Want to Use Marijuana but Don’t Want to Get High? Here’s What to Do…

How to enjoy weed without the high


Tips and tricks so you can benefit from cannabis but not get high.

The cannabis plant; there are so many ways undiscussed by mainstream media to consume this fabulous plant, and believe it or not, many of the methods of use don’t involve getting high from it. We’re here to clear away many misconceptions and stigmas related to marijuana and getting high, offering a solution for individuals that genuinely would like to benefit from the therapeutic potential of Mary Jane, but are concerned about getting high.

Not getting high from cannabis, for some, may feel like the purpose of the plant has wholly been defeated. So many purposely reach for marijuana because of its high and the way it leaves them feeling; however, this isn’t the case for everyone. Some people are fully aware of how medicinal reefer can be, but being high just doesn’t sit well with them. If you are this type of aforementioned individual, don’t feel discouraged from utilizing cannabis to your benefit. In this article, we’ll run you by some practical methods so you can use marijuana without getting high, especially for all those who are fascinated by herb but don’t know where to start without getting ridiculously baked.

Keep reading to discover how to use cannabis and simultaneously NOT get high…

How to Not Get High Tip #1: Microdose Your Marijuana

Microdosing, which involves the intake of small quantities of a substance, might be a suitable option for those who intend to receive all the potentially powerful, healing qualities of marijuana without the added high.

Although many individuals love getting high, the experience isn’t tailored to all. If you’re one of the people who really feels they could benefit from the profound cannabinoids in the cannabis plant, next time you have access to Mary Jane, try only consuming a minuscule amount of it. With microdosing, you’ll still have access to the cannabinoids that can possibly soothe your mind, body, and soul. You’ll still notice your ability to function as per usual, too, which can make a huge difference for those that need healing but don’t want to show up to their job high and altered.

Microdosing could potentially be a slippery slope for those who want to avoid the possibility of getting high altogether, but it is undoubtedly an extremely accessible solution if you happen to live in a state that recognizes cannabis as legal on a recreational level. For those who are interested, cannabis microdosing is reportedly said to combat anxiety, stress, ADHD, inflammation, indigestion, chronic pain, and more.

How Much is a Microdose of Marijuana?

A microdose of marijuana is typically around 5mg as a general starting point, with weed investor Jeffrey Zucker describing sub-5 mg doses as the sweet spot to High Times. However, you’ll want to play around a bit; because every individual’s body chemistry is so unique, their reaction to cannabis is too. For some, 10 mg may be better, and for others, 2-3 mg could be plenty. Start with around 2-5 mg and build from there.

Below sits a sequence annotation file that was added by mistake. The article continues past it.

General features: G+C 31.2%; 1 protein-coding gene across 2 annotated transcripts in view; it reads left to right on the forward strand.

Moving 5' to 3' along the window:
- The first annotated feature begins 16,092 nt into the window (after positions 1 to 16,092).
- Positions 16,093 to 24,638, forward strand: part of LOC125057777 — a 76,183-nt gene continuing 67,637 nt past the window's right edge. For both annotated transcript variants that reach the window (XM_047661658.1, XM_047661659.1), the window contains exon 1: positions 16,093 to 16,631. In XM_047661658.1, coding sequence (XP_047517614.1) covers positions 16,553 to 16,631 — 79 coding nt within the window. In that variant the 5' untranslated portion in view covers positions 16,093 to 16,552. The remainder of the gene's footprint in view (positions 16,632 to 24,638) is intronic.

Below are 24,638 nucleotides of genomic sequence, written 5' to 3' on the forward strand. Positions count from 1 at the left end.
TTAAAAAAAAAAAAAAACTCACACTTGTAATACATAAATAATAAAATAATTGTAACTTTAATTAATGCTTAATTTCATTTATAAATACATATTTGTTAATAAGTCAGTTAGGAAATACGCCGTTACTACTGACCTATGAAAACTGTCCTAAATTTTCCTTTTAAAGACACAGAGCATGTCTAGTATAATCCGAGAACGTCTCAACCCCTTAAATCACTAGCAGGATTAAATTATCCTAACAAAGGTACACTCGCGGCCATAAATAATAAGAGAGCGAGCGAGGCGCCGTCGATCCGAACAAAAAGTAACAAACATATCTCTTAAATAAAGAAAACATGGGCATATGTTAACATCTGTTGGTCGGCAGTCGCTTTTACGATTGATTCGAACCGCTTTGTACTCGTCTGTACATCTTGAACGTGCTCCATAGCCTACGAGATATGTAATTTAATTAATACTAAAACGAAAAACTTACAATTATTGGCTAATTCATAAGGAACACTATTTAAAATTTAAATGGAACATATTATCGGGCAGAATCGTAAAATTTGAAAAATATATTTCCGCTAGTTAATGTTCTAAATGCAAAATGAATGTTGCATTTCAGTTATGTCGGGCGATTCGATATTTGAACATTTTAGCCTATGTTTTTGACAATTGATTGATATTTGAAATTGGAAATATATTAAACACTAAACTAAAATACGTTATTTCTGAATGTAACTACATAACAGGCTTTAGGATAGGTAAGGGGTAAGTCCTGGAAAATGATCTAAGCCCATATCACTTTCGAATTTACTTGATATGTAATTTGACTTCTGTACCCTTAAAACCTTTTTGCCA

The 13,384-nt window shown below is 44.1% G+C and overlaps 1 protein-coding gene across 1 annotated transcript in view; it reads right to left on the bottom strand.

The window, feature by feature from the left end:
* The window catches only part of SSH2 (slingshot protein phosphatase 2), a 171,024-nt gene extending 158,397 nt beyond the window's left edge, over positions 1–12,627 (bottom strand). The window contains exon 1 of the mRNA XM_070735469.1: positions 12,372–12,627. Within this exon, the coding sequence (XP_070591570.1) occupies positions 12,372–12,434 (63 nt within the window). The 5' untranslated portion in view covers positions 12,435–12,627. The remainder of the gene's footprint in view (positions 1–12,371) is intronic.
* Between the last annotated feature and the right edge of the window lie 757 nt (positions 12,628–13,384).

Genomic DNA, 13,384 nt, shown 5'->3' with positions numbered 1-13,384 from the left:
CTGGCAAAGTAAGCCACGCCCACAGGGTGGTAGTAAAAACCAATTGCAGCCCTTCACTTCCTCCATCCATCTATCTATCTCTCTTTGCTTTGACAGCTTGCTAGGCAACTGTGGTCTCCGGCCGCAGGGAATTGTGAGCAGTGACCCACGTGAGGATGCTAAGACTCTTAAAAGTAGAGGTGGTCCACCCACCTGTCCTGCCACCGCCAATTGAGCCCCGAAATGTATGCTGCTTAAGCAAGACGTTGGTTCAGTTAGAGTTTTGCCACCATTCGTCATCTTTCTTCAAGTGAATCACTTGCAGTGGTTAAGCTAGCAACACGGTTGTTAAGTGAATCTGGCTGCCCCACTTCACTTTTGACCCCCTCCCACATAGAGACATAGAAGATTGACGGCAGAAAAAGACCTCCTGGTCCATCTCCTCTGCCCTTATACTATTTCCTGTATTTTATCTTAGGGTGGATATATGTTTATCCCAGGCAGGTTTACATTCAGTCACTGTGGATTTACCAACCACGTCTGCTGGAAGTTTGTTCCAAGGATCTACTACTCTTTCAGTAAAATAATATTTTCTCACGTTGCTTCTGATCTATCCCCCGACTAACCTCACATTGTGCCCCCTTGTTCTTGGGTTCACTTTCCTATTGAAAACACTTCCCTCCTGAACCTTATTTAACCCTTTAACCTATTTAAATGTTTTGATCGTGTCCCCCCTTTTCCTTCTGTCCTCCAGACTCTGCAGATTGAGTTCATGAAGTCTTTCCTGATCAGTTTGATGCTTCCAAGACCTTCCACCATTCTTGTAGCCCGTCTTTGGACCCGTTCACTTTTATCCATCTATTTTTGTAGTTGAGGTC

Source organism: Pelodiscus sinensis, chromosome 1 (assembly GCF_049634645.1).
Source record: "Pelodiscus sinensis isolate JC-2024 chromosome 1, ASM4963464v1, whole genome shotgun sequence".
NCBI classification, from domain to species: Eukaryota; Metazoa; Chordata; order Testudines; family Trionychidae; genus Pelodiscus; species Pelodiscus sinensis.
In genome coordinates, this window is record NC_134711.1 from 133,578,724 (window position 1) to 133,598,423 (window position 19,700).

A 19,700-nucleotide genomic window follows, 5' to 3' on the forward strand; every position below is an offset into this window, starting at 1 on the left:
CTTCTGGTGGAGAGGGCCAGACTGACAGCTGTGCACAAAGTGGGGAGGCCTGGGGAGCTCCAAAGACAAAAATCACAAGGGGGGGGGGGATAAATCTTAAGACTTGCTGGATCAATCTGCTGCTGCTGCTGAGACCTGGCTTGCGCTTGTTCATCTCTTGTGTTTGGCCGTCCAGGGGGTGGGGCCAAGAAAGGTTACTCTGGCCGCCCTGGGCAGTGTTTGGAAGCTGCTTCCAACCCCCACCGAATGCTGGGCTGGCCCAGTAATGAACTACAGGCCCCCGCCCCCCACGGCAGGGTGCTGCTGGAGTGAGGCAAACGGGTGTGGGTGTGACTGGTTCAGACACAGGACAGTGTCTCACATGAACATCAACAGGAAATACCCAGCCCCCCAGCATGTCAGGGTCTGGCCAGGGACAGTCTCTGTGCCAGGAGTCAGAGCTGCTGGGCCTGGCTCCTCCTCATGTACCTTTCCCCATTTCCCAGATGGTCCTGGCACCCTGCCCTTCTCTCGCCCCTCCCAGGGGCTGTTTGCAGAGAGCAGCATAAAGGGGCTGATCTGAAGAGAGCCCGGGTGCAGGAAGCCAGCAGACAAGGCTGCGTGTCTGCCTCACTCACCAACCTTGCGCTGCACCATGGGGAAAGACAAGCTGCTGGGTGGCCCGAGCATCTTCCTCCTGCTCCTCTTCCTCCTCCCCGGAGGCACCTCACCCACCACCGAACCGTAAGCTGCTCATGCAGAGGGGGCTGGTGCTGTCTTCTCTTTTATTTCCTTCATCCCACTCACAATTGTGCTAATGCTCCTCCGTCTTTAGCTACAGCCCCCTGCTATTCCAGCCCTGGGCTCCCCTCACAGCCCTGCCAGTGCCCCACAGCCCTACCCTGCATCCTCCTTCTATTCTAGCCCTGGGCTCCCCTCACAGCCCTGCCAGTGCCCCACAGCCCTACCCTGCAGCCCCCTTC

Additionally, as time passes, you may notice that you become slightly more tolerant to microdoses of weed. At this point, you may develop a desire to up your intake, but be wary not to increase the amount too much because you could find yourself flat out high.

How to Not Get High Tip #2: Eat Weed RAW

Believe it or not, cannabis can be eaten raw, just don’t expect to get high after consumption (a good characteristic for those who are purposely avoiding getting high). This option, one of the newest methods of consumption all around the world, offers a powerhouse of nutritional benefits. The primary high-inducing cannabinoid present in cannabis is THC, but in raw form weed instead contains THCa, a compound that has proved to only be psychoactive in substantial quantities. THCa materializes into THC when it undergoes a decarboxylation process, in other words when heat is applied. This is why cannabis buds are normally decarbed before being added into recipes used for making edibles. This ensures the high arises.

What Can Eating Raw Cannabis Offer?

Aside from possessing a presence of THCa and other helpful cannabinoids, raw cannabis flowers are also packed with vitamins and minerals, including iron, folate, calcium, vitamin C, and vitamin K. Furthermore, weed is a leafy green, so it contains plenty of fiber along with an incredible nutrient-packed element called anthocyanin. Best of all, marijuana still has a complex terpene profile even in raw form, meaning you may be able to benefit by getting a better night’s sleep.

How to Not Get High Tip #3: Choose CBD Oil Over Usual Cannabis

CBD oil, an effective alternative to traditional cannabis consumption, has been making waves globally for its healing possibilities that aren’t followed by a psychoactive high sensation. Cannabidiol, better known as CBD, is a compound of both hemp and cannabis plants, one of more than a hundred cannabinoids that chemically make up marijuana.